If there is one statement from hard-pressed managers today that gets a weary grin of recognition more than most, it’s “I don’t have time to think anymore.” The time stealers of meetings, emails, social media and other people are eating away at people’s capacity for reflection.

I’m working with some new managers in a design and manufacturing context at the moment and time management is high on their agenda. It’s a misleading label because this is really about how you manage yourself and other people in the time available. Time is not tangible, people are.

Buffeted from above by demanding leaders, from the teams they manage and by internal and external customers, these harassed managers are trying to put quarts into pint pots. Yet, their passion for the work and a genuine desire to not let people down means they get things done, sometimes at a cost to their wellbeing. Like hamsters on a wheel, they are forever running to stand still or they risk falling off.

Taking Back Control

What can be done to break this kind of vicious cycle? The key is shifting to time leadership – focusing on what is within your control and being proactive in making positive changes. Leaders act as role models so this has personal benefits and sends clear messages to others. Here are the 7 Ds of reducing your stress and getting the right things done:

  • Do now?
  • Delegate to someone?
  • Do it quicker?
  • Defer it?
  • Delete it?
  • Don’t go?
  • Disconnect?

Doing Great Work

Author, thinker, and business strategist Michael Bungay Stanier suggests how we can do more of the work that matters and less of that other stuff. He differentiates Bad Work, Good Work and Great Work.

Which pot are most of your efforts falling into now?

One of Stephen Covey’s seven habits for effective people is “put first things first”. Managing yourself is about organising and executing around priorities to achieve results. Focus on what is important to you and what urgently needs doing and manage the distractions. Just ensure that prioritising doesn’t become “an avoidance strategy” which according to journalist and self-help commentator, Oliver Burkeman, results in simply reorganising your ‘to do’ list.

Attitude and Focus Make a Difference

In today’s complex and multi-dimensional age, the reality of our lives is of competing demands on our time and the potential to be easily diverted from our goals. Our ability to get things done and on time will depend upon a range of skills, knowledge, attitudes, and behaviours.

For example, your values and experience will inform your attitude. Whether they are about efficiency, achievement, integrity or creativity, they will affect your approach to managing yourself and others. Using values as a compass enables you to keep on track through focusing on your own and the organisation’s goals.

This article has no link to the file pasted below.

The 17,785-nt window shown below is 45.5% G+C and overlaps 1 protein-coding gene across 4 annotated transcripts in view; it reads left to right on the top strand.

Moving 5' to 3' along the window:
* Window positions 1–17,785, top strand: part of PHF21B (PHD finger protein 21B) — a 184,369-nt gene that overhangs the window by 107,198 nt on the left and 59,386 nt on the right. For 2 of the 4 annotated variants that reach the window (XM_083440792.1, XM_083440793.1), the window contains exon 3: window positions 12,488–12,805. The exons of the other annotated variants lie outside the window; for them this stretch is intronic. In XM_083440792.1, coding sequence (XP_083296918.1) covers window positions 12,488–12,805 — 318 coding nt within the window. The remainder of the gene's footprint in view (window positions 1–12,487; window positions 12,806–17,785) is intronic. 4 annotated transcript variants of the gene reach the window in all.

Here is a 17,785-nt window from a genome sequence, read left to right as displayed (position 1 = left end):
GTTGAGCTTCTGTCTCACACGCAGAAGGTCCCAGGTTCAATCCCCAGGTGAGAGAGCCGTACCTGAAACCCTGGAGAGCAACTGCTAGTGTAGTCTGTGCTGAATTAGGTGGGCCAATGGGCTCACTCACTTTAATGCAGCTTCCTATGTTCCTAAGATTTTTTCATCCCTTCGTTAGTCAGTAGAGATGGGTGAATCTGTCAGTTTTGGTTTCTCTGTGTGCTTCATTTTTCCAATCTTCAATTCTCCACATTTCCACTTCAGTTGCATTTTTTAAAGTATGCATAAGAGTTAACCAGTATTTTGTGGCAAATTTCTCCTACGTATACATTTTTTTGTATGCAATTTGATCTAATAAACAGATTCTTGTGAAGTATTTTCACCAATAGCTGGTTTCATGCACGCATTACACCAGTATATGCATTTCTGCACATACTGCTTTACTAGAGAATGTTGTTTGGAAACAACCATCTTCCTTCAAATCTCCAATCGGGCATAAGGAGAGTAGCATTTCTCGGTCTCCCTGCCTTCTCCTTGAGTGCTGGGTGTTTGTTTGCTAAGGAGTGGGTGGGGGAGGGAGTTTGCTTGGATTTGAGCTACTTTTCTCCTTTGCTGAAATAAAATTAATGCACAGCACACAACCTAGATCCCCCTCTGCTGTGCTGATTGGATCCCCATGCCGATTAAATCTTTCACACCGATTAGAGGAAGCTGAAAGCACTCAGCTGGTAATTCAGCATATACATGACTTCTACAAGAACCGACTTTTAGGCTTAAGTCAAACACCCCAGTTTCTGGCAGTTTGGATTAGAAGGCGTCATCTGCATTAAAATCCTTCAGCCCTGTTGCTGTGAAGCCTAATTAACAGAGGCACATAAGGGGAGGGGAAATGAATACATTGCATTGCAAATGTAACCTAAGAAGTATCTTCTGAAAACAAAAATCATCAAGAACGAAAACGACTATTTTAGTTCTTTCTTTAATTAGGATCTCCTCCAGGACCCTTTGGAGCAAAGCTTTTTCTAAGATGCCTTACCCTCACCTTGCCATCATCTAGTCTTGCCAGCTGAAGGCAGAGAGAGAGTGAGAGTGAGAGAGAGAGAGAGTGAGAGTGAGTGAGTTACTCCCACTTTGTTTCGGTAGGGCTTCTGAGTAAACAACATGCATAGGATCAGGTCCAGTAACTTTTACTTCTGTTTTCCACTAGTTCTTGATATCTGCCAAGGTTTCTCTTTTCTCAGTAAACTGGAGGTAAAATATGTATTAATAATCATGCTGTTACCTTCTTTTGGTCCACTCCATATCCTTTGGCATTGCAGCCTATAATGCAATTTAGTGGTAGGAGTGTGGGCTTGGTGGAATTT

Some people’s frame of reference is the past

‘I’ve done this before…’, ‘This has worked for me in the past…’, ‘I’m quite traditional…’

Other people focus on the present

‘I am doing “X” right now’, ‘I need this now’

or the future

‘When can you get it to me?’, ‘How long will it take?’

The trick is to give attention to all three. If you are too past-focused, your mind will be on what has just happened. If you are too future-focused, you can get ahead of yourself. If you are too present-focused, you can miss lessons learned or be short-sighted.

What Employers Want

Employable people are self-aware. They understand their preferences, how they like to do things and what they are good at. They can describe their approach to time – attention to detail, systematic, spontaneous, last minute, early finisher, caring so they prioritise other people’s needs over their own etc. They find techniques and approaches that work for them, play to their strengths and know who to rely on and when.

Whether you are employed or seeking a job, employers want to know that:

  • You are aware of the time stealers, know what works for you in addressing them and get the balance right.
  • You have personal and professional standards such as punctuality and respect for others in meeting deadlines.
  • You have the resilience to handle lots of tasks and prioritise them effectively.
  • You will be productive in a way that delivers what is required, and when, by colleagues, partners and customers.

How well do you manage yourself and others so you do Great Work more of the time? What is your attitude to time? How do your personal preferences and values affect how you manage yourself and others?